"Do I listen to all the things I receive? No. For example, this evening I know I'm going to get given at least five demos. Quite simply, I don't have time to listen to them."

A coupla months earlier that year at a talk in Bonn, he held forth on the same subject:

"Usually when people give me CDs I hate it... I get so many CDs and tapes given to me."

Brian went on to say that out of all the demos he has received over the years, only on three occasions has he immediately wanted to act on what he's heard of the ones that did somehow slip through the net:

"It happened with Harold Budd, it happened with the band James, and it happened with this Slop Shop thing [J. Peter Schwalm], where I immediately saw this was something I would like to be involved in. So just for all of you who are about to give me tapes and CDs when this [event] finishes, I receive on average forty or fifty a week. For twenty years, that's about... what... twenty thousand or something like that? So three out of twenty thousand is the score so far. Just so you won't be discouraged if you don't get a reply."

Less arithmetically-challenged readers will have noticed that Brian is way out (yes, even more so than usual). Although Maths was one of his four 'O' Level grades (not to be confused with Mr O'Level O'Grady who runs the hostelry where Brian stays while working with U2 in the Emerald Isle), Brian has always maintained that this was a clerical error and he should have failed.

in conclusion (inconclusive)

Malcolm: Most artists of Eno's stature have probably already answered just about every question someone could think of asking - you might be better off reading old interviews and articles instead of asking the same questions everyone else has. About all I can think of really wanting to say to Brian is "thanks! you really pointed me to a lot of ideas to think about!" And this project [EnoWeb] is my way of trying to say that.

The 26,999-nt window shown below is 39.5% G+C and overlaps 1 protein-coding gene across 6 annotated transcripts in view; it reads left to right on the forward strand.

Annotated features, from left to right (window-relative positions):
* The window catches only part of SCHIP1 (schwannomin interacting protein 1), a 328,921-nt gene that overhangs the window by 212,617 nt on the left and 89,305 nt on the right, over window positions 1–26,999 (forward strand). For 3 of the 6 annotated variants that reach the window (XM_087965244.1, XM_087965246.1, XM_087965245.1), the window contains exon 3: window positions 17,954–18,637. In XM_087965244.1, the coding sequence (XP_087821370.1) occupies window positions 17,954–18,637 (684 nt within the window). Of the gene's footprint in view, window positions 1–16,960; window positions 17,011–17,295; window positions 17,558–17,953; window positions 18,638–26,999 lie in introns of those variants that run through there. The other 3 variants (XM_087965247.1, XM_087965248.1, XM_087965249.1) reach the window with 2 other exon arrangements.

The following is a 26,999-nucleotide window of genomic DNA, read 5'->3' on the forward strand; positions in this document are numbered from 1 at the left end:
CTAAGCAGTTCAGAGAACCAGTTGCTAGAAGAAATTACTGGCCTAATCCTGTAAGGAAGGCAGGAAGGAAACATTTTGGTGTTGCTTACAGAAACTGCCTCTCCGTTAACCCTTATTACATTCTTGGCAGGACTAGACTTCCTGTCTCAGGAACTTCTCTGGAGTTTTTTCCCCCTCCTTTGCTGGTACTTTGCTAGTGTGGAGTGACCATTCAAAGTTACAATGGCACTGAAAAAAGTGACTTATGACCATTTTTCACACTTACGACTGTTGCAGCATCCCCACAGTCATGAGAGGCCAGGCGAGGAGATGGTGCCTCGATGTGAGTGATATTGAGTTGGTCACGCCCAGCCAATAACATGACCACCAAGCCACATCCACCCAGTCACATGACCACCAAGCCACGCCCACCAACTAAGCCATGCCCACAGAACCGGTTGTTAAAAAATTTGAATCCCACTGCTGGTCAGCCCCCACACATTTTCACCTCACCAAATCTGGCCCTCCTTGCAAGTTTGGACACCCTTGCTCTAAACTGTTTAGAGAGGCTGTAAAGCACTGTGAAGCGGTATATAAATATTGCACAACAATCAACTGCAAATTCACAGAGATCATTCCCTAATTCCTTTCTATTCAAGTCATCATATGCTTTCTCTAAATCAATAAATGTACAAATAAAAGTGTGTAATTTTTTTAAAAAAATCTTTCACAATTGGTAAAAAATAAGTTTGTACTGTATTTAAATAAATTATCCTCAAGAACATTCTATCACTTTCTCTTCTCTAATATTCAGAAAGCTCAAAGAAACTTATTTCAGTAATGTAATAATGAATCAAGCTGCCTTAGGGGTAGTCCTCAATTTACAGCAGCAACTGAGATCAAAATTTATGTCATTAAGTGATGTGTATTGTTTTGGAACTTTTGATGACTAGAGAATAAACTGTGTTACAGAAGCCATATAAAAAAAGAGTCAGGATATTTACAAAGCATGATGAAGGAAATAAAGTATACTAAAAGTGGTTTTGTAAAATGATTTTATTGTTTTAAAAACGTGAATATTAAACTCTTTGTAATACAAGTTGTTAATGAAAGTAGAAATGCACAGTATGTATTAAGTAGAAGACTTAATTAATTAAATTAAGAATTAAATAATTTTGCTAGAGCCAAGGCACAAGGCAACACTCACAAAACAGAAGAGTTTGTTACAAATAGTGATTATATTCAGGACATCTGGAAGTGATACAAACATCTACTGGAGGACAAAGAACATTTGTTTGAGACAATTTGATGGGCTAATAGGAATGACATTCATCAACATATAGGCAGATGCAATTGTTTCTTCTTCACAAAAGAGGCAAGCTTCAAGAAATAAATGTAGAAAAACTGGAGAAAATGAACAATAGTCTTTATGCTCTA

Of course, this is only my humble opinion and perspective.

While I've seen a few artists actively participate in internet groups and usenet forums most of the folks that interest me that I see on-line are participating anonymously, not publishing their email addresses because they apparently don't want to receive email. I respect that and hope others do also. I'd rather see folks like Robert Fripp contribute in a one-way fashion than not at all.

Tom: No artist should feel obliged to have contact with their fans. Being a fan can make one feel a kind of compulsion to express one's admiration to an artist. This can make both parties uncomfortable: the artist - "Don't put me on a pedestal!", "I'm not what you think!", "Is there a threat here?"; the fan - "What am I saying? Did I say that to him/her? What's he/she going to think of me now?", "Please like me", "I'm perilously close to becoming One Of Those Obsessed Fans Who Doesn't Have A Life").

It's gratifying when writers, artists and musicians take the time to listen to fans' comments and respond to them publicly. But as fans, however much we've spent on what they've produced, we need to keep in mind that access to these people should be treated as a privilege, not a right. If an artist doesn't want to be involved, then that's probably because they need to keep a distance, and we should respect that.

On a personal basis, I attempted for a time to get a life, but without great success. I do plan to try again sometime soon, honest.

Original text by Malcolm Humes. Updated by Tom Boon, 2000 & 2017.